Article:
Gas yield rates for samples: a MA b SWD, c MD-1, d MD-2, e MD-3, and f cumulative gas yields for all the samples

Evidence of synergy during pyrolysis of biomass blends

To evaluate quantitatively the possible synergistic effects during the co-pyrolysis of biomass blends, the experimental results (TGA data) were compared with the calculated results, i.e., weighted residual mass values (additive model), if the biomasses had been pyrolysed independently. This is equivalent to a complete lack of synergistic interaction between the two biomass samples during pyrolysis, so that the calculated values are the sum of individual values proportional to their mass ratio. More detailed explanation regarding the procedure can be obtained from the work done by Mallick et al. [33], The weighted residual mass values as functions of time can be obtained from the following equation:

$$ \alpha_{\text{cal}} \, = \,(1 - f_{\text{MA}} )\;\alpha_{\text{SWD}} \, + \,f_{\text{MA}} \,\,\alpha_{\text{MA}} , $$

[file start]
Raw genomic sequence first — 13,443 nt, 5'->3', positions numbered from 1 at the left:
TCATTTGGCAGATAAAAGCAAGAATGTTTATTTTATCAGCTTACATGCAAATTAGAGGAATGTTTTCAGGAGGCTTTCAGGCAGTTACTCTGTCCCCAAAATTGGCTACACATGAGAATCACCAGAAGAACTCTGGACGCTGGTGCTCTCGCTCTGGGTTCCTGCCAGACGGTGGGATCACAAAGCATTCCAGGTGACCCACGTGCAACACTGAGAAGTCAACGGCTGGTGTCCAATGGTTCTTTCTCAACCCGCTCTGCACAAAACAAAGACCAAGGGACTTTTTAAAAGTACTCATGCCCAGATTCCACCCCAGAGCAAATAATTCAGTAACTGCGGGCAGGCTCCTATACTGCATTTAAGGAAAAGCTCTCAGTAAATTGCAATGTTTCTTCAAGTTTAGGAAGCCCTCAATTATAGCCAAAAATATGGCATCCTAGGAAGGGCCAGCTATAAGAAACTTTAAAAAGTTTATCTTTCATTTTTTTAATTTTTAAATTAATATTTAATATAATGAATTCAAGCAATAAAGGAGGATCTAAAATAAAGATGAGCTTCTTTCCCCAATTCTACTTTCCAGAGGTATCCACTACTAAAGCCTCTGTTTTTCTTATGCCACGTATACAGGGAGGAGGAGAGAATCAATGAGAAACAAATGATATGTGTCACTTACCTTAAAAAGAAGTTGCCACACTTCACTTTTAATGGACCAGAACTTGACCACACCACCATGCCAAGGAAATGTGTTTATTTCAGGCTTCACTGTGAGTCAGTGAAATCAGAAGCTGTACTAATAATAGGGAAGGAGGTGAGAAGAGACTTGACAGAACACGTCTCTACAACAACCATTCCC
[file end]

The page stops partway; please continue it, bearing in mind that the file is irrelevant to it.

where fMA is the fraction of microalgae in the mixture, and αMA and αSWD are the conversions of individual biomasses at a given time. Hence, if individual biomasses are pyrolysed independently, αcal can be defined as theoretical conversion of a given biomass blend with zero synergy.

Using Eq. (21), the theoretical conversions of biomass blends, calculated by using the TGA data of individual biomasses, are compared with the experimental data and the results are presented in Fig. 3a–c. A significant discrepancy can be noticed between the experimental and calculated profiles of blends MD-1 and MD-2 and MD-3, especially in the temperature range of 250–650 °C. The experimental thermal degradations of all the blends were more extensive than the calculated additive degradations of individual biomasses of same mass ratio, and this essentially is the evidence of mutual synergy for thermal degradation between the two biomasses and is discussed in greater details in the subsequent sections.

Fig. 3

Comparison of experimental and calculated TGA profiles of biomass for heating rate of 15  °C min−1: a MD-1, b MD-2, and c MD-3

Kinetic analysis

Estimation of apparent activation energy of thermal degradation